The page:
Dr. Jennifer Hurley received her B.S. from Juniata College in 2004 in molecular biology. She did her Ph.D. at Rutgers/UMDNJ with Drs. Nancy Woychik and Masayori Inouye, studying the function of Toxin-Antitoxin modules in bacteria. She was recognized by the American Society for Biochemistry and Molecular Biology for excellence in research for her study of the HigBA toxin-antitoxin module. Jennifer did her Postdoctoral fellowship at the Geisel School of Medicine at Dartmouth with Drs. Jay Dunlap and Jennifer Loros, investigating the relationship between the core proteins and the output of the circadian clock in Neurospora. Her Fellowship was funded by the Ruth Kirschstein National Research Service Award from the National Institute of General Medical Sciences and she received a Perkins award for her contributions to Neurospora research. Dr. Hurley joined the Department of Biological Sciences at Rensselaer Polytechnic Institute in 2015. Dr. Hurley's research focus is on the fundamental mechanisms underlying circadian rhythms. Circadian rhythms are an important component in understanding how organisms function within the photoperiodic world that we live in; defects in the circadian clock or disruptions in circadian rhythms are linked to a wide range of sleep, metabolic and psychological disorders in humans. Her lab investigates the relationship between the core clock mechanism and the output that the clock controls using a combination of molecular genetics and biochemical techniques as well as a biostatistical/computational approach using whole genome scale data. Her lab has been awarded the Society for Research on Biological Rhythms Junior Faculty Research Award as well as the Rensselaer School of Science Junior Faculty Research Award.
B.S. Molecular Biology and Politics, Juniata College (2004); Ph.D. Molecular Genetics, Microbiology and Immunology, Rutgers/UMDNJ (2009); P.Ph.D. Genetics and Biochemistry, Dartmouth (2015)
Focus AreaCircadian Rhythms, Neurospora, Macrophages, Immunology, Protein Structure/Function Relationships, Systems Biology, Ecology
Selected Scholarly WorksRepresentative work listed below. Full Bibliography at http://www.ncbi.nlm.nih.gov/sites/myncbi/jennifer.hurley.1/bibliography/47796157/public/?sort=date&direction= descending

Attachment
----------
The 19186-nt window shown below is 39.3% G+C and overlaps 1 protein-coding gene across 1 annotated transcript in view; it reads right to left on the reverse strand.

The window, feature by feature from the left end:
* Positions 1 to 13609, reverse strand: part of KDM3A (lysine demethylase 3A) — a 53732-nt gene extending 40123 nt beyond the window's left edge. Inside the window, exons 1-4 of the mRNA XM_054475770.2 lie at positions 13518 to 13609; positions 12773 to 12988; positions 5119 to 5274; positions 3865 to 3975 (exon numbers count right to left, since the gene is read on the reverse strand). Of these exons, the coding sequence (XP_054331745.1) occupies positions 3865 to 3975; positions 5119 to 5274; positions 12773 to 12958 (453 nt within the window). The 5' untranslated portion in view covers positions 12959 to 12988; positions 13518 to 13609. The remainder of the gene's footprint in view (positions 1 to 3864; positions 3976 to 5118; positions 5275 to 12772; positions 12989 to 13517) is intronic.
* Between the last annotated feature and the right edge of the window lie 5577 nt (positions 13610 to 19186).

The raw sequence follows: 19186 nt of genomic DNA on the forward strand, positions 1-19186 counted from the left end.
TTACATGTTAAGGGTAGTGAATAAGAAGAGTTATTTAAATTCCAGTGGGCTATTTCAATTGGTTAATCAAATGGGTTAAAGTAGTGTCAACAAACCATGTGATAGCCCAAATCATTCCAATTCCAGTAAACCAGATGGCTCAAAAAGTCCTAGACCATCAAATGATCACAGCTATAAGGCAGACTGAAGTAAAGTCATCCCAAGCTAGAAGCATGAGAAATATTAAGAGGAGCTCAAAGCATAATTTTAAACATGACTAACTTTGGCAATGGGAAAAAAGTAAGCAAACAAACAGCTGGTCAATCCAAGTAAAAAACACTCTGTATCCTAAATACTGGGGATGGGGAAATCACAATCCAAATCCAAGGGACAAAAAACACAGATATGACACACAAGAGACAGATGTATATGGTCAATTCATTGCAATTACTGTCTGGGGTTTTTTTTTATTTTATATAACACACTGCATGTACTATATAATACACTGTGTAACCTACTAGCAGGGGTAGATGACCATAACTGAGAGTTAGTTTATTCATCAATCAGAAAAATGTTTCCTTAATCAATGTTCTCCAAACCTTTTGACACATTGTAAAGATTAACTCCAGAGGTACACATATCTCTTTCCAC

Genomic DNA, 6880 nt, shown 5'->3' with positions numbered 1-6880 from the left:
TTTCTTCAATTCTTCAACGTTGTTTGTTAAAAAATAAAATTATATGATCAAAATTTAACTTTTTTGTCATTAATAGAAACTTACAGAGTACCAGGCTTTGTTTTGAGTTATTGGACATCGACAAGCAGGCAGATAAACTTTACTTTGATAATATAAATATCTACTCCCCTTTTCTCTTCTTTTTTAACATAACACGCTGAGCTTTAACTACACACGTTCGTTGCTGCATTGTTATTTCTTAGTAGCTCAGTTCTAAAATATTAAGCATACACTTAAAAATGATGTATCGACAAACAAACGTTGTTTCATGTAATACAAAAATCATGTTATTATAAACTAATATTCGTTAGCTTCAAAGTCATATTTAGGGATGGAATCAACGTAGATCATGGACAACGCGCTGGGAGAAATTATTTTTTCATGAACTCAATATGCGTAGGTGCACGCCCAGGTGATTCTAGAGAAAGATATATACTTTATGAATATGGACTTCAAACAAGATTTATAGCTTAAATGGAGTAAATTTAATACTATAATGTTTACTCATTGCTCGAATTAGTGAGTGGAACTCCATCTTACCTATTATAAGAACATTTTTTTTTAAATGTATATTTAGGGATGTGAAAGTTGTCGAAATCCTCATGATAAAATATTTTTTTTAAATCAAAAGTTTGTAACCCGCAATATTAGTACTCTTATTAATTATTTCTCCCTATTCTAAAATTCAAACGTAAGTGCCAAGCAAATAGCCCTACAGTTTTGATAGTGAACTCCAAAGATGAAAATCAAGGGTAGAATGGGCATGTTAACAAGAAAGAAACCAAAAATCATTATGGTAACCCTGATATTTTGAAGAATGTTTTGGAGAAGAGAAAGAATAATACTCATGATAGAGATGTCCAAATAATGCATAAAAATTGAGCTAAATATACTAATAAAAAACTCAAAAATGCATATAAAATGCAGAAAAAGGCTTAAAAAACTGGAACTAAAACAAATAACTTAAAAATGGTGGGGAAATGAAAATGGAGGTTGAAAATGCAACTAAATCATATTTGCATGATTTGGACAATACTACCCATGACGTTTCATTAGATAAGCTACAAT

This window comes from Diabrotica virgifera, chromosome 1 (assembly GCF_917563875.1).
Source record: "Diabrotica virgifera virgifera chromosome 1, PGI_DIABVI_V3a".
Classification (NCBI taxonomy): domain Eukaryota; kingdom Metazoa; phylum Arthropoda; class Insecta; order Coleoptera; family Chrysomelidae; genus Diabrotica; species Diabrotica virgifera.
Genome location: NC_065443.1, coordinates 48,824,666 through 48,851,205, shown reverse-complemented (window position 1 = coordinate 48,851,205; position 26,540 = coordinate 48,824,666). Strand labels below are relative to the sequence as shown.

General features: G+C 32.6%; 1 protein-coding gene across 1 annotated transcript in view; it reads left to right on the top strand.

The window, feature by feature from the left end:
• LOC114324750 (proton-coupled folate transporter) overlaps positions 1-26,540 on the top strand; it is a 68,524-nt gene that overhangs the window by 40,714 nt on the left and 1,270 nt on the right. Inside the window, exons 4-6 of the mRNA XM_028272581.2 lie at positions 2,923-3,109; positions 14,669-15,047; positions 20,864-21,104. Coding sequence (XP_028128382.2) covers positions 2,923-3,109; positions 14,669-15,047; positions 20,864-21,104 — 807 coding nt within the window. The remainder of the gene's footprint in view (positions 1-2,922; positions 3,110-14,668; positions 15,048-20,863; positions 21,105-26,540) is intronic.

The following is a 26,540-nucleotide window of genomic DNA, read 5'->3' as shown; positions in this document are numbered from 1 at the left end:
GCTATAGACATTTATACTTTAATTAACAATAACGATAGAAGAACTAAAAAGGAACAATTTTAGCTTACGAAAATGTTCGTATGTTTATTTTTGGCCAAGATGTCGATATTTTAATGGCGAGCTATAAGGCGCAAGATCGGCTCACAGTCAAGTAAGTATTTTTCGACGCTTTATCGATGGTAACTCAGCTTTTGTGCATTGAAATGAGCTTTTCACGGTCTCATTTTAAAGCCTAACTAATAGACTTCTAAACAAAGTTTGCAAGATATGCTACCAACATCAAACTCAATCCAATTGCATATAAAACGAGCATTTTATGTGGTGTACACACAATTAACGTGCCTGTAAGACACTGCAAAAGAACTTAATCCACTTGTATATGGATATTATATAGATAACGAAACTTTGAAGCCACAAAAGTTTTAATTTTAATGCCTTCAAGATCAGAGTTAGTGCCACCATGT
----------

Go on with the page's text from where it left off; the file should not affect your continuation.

Collins, E.J., Cervantes-Silva, M.P., Timmons, G.A., O’Siorain, J.R., Curtis, A.M., Hurley, J.M. Genome Research In Press Post-Transcriptional Circadian Regulation in Macrophages Organizes Temporally Distinct Immunometabolic States.
Pelham, J.F., Dunlap, J.C., and Hurley, J.M. Cell Communication and Signaling In Press Intrinsic disorder is an essential characteristic of components in the conserved circadian circuit
De Los Santos, H., Collins, E.J., Mann, C., Sagan, A.W., Jankowski, M.S., Bennett, K.P., Hurley, J.M. Bioinformatics 2020 ECHO: an Application for Detection and Analysis of Oscillators Identifies Metabolic Regulation on Genome-Wide Circadian Output.
Hurley J.M., Jankowski, M.S., De Los Santos, H., Crowell A.M., Fordyce S.B., Zucker, J.D., Kumar, N., Purvine, S.O., Robinson, E.W., Shukla, A., Zink, E., Cannon, W.R., Baker, S.E., Loros, J.J., Dunlap, J.C. Cell Systems 2018 Circadian proteomic analysis uncovers mechanisms of post-transcriptional regulation in metabolic pathways
Hurley J.M., Dasgupta A., Emerson J.M., Zhou X., Ringelberg C.S., Knabe N., Lipzen A., Lindquist E., Daum C., Barry K., Grigoriev I.V., Smith K., Galagan J., Bell-Pedersen D., Freitag M., Cheng C., Loros J.J., Dunlap J.C. PNAS 2014 Analysis of clock regulated genes in Neurospora reveals widespread post-transcriptional control of metabolic potential.
Hurley, J.M., and Dunlap, J.C. Nature 2013 Cell biology: A fable of too much too fast.
Hurley, J.M., Larrondo, L.F., Loros, J.J., and Dunlap, J.C. Molecular Cell 2013 Conserved RNA helicase FRH acts nonenzymatically to support the intrinsically disordered Neurospora clock protein FRQ.